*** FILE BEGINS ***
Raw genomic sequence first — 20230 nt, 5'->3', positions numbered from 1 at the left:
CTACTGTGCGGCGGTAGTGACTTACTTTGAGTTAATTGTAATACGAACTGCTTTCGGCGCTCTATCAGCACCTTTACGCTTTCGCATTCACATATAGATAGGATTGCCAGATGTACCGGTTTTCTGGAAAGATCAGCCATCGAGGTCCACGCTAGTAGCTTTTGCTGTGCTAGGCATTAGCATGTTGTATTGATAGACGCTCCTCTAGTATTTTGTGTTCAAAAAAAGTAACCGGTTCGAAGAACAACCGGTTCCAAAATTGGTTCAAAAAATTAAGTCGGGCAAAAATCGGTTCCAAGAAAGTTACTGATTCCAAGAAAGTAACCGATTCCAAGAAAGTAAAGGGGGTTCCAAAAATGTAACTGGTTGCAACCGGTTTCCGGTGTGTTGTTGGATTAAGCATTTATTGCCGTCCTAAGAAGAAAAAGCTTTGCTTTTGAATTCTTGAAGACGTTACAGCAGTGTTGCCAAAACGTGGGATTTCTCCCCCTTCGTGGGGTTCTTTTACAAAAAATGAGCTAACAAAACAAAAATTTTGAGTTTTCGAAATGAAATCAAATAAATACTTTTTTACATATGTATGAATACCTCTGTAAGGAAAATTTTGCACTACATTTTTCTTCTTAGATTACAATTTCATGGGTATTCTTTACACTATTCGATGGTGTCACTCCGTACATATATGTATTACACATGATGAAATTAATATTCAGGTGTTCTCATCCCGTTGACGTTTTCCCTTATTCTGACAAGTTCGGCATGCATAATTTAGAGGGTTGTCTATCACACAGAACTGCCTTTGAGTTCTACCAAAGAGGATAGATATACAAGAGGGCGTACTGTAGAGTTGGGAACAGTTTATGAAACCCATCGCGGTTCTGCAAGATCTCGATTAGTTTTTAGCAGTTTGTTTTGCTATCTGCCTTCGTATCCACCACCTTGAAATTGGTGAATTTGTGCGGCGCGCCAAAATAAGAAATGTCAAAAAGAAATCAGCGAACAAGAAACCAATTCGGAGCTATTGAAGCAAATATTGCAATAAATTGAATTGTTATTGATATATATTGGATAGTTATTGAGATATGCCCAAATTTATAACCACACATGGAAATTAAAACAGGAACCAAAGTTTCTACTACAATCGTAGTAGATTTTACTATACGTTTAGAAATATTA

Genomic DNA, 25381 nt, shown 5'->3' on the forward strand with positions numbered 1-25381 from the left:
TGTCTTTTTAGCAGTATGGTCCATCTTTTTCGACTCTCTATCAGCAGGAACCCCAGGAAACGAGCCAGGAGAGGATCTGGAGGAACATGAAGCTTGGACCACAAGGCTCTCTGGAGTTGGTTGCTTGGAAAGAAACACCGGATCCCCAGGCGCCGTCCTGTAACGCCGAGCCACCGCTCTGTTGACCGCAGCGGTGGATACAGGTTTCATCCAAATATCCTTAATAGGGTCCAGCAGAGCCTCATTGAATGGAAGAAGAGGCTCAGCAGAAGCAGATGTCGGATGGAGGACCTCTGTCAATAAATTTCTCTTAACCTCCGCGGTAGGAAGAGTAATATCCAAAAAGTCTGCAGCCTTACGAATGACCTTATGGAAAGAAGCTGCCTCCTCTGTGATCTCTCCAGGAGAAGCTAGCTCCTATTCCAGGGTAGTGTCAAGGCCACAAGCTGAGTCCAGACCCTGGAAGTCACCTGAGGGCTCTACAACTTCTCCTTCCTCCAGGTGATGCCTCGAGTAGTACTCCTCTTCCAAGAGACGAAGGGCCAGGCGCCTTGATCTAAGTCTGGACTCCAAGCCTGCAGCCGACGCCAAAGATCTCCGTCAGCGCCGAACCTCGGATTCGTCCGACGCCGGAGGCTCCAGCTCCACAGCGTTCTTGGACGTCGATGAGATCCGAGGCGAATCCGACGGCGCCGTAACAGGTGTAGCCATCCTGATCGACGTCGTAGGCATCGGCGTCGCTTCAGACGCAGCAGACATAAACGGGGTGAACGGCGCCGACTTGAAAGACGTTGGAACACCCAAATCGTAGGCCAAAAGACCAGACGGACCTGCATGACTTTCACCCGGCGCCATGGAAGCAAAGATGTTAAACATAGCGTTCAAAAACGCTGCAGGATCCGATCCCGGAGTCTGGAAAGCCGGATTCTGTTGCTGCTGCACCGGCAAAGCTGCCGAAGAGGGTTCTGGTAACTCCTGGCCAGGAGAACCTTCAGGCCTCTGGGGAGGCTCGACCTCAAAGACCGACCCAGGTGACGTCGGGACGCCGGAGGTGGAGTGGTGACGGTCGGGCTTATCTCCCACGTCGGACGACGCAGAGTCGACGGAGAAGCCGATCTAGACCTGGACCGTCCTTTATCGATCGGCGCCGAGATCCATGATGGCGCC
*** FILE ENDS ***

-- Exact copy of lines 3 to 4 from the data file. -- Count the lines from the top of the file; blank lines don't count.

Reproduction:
Genomic DNA, 25381 nt, shown 5'->3' on the forward strand with positions numbered 1-25381 from the left:
TGTCTTTTTAGCAGTATGGTCCATCTTTTTCGACTCTCTATCAGCAGGAACCCCAGGAAACGAGCCAGGAGAGGATCTGGAGGAACATGAAGCTTGGACCACAAGGCTCTCTGGAGTTGGTTGCTTGGAAAGAAACACCGGATCCCCAGGCGCCGTCCTGTAACGCCGAGCCACCGCTCTGTTGACCGCAGCGGTGGATACAGGTTTCATCCAAATATCCTTAATAGGGTCCAGCAGAGCCTCATTGAATGGAAGAAGAGGCTCAGCAGAAGCAGATGTCGGATGGAGGACCTCTGTCAATAAATTTCTCTTAACCTCCGCGGTAGGAAGAGTAATATCCAAAAAGTCTGCAGCCTTACGAATGACCTTATGGAAAGAAGCTGCCTCCTCTGTGATCTCTCCAGGAGAAGCTAGCTCCTATTCCAGGGTAGTGTCAAGGCCACAAGCTGAGTCCAGACCCTGGAAGTCACCTGAGGGCTCTACAACTTCTCCTTCCTCCAGGTGATGCCTCGAGTAGTACTCCTCTTCCAAGAGACGAAGGGCCAGGCGCCTTGATCTAAGTCTGGACTCCAAGCCTGCAGCCGACGCCAAAGATCTCCGTCAGCGCCGAACCTCGGATTCGTCCGACGCCGGAGGCTCCAGCTCCACAGCGTTCTTGGACGTCGATGAGATCCGAGGCGAATCCGACGGCGCCGTAACAGGTGTAGCCATCCTGATCGACGTCGTAGGCATCGGCGTCGCTTCAGACGCAGCAGACATAAACGGGGTGAACGGCGCCGACTTGAAAGACGTTGGAACACCCAAATCGTAGGCCAAAAGACCAGACGGACCTGCATGACTTTCACCCGGCGCCATGGAAGCAAAGATGTTAAACATAGCGTTCAAAAACGCTGCAGGATCCGATCCCGGAGTCTGGAAAGCCGGATTCTGTTGCTGCTGCACCGGCAAAGCTGCCGAAGAGGGTTCTGGTAACTCCTGGCCAGGAGAACCTTCAGGCCTCTGGGGAGGCTCGACCTCAAAGACCGACCCAGGTGACGTCGGGACGCCGGAGGTGGAGTGGTGACGGTCGGGCTTATCTCCCACGTCGGACGACGCAGAGTCGACGGAGAAGCCGATCTAGACCTGGACCGTCCTTTATCGATCGGCGCCGAGATCCATGATGGCGCC